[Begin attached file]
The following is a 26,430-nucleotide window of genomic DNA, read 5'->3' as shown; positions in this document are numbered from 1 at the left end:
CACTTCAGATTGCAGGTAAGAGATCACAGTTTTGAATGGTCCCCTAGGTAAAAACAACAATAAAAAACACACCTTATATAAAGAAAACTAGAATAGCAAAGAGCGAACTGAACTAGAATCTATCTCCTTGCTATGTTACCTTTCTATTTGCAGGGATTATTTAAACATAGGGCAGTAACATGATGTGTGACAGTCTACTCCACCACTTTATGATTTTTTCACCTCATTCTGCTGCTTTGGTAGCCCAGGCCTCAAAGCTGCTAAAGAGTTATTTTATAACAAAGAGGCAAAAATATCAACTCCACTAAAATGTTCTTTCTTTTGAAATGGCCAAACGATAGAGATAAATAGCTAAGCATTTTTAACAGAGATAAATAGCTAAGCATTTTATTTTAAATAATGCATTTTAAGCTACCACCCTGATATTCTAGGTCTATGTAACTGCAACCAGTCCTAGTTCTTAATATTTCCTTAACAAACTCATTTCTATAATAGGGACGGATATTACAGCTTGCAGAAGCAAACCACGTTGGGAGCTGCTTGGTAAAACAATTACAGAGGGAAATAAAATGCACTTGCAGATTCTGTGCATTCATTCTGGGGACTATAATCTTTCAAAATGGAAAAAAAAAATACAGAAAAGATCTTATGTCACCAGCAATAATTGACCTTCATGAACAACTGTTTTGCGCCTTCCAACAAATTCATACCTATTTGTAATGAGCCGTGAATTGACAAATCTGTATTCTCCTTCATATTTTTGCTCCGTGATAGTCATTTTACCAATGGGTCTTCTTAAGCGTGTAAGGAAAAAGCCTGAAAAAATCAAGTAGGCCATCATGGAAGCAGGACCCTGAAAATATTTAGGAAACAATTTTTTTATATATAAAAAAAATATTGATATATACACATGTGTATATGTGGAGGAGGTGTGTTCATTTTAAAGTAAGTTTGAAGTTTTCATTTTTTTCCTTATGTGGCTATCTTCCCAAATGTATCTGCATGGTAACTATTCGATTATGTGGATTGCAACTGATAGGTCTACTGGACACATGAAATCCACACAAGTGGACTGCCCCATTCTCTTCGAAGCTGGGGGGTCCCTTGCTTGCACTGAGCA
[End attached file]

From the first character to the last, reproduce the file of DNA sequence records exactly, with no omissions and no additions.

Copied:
The following is a 26,430-nucleotide window of genomic DNA, read 5'->3' as shown; positions in this document are numbered from 1 at the left end:
CACTTCAGATTGCAGGTAAGAGATCACAGTTTTGAATGGTCCCCTAGGTAAAAACAACAATAAAAAACACACCTTATATAAAGAAAACTAGAATAGCAAAGAGCGAACTGAACTAGAATCTATCTCCTTGCTATGTTACCTTTCTATTTGCAGGGATTATTTAAACATAGGGCAGTAACATGATGTGTGACAGTCTACTCCACCACTTTATGATTTTTTCACCTCATTCTGCTGCTTTGGTAGCCCAGGCCTCAAAGCTGCTAAAGAGTTATTTTATAACAAAGAGGCAAAAATATCAACTCCACTAAAATGTTCTTTCTTTTGAAATGGCCAAACGATAGAGATAAATAGCTAAGCATTTTTAACAGAGATAAATAGCTAAGCATTTTATTTTAAATAATGCATTTTAAGCTACCACCCTGATATTCTAGGTCTATGTAACTGCAACCAGTCCTAGTTCTTAATATTTCCTTAACAAACTCATTTCTATAATAGGGACGGATATTACAGCTTGCAGAAGCAAACCACGTTGGGAGCTGCTTGGTAAAACAATTACAGAGGGAAATAAAATGCACTTGCAGATTCTGTGCATTCATTCTGGGGACTATAATCTTTCAAAATGGAAAAAAAAAATACAGAAAAGATCTTATGTCACCAGCAATAATTGACCTTCATGAACAACTGTTTTGCGCCTTCCAACAAATTCATACCTATTTGTAATGAGCCGTGAATTGACAAATCTGTATTCTCCTTCATATTTTTGCTCCGTGATAGTCATTTTACCAATGGGTCTTCTTAAGCGTGTAAGGAAAAAGCCTGAAAAAATCAAGTAGGCCATCATGGAAGCAGGACCCTGAAAATATTTAGGAAACAATTTTTTTATATATAAAAAAAATATTGATATATACACATGTGTATATGTGGAGGAGGTGTGTTCATTTTAAAGTAAGTTTGAAGTTTTCATTTTTTTCCTTATGTGGCTATCTTCCCAAATGTATCTGCATGGTAACTATTCGATTATGTGGATTGCAACTGATAGGTCTACTGGACACATGAAATCCACACAAGTGGACTGCCCCATTCTCTTCGAAGCTGGGGGGTCCCTTGCTTGCACTGAGCA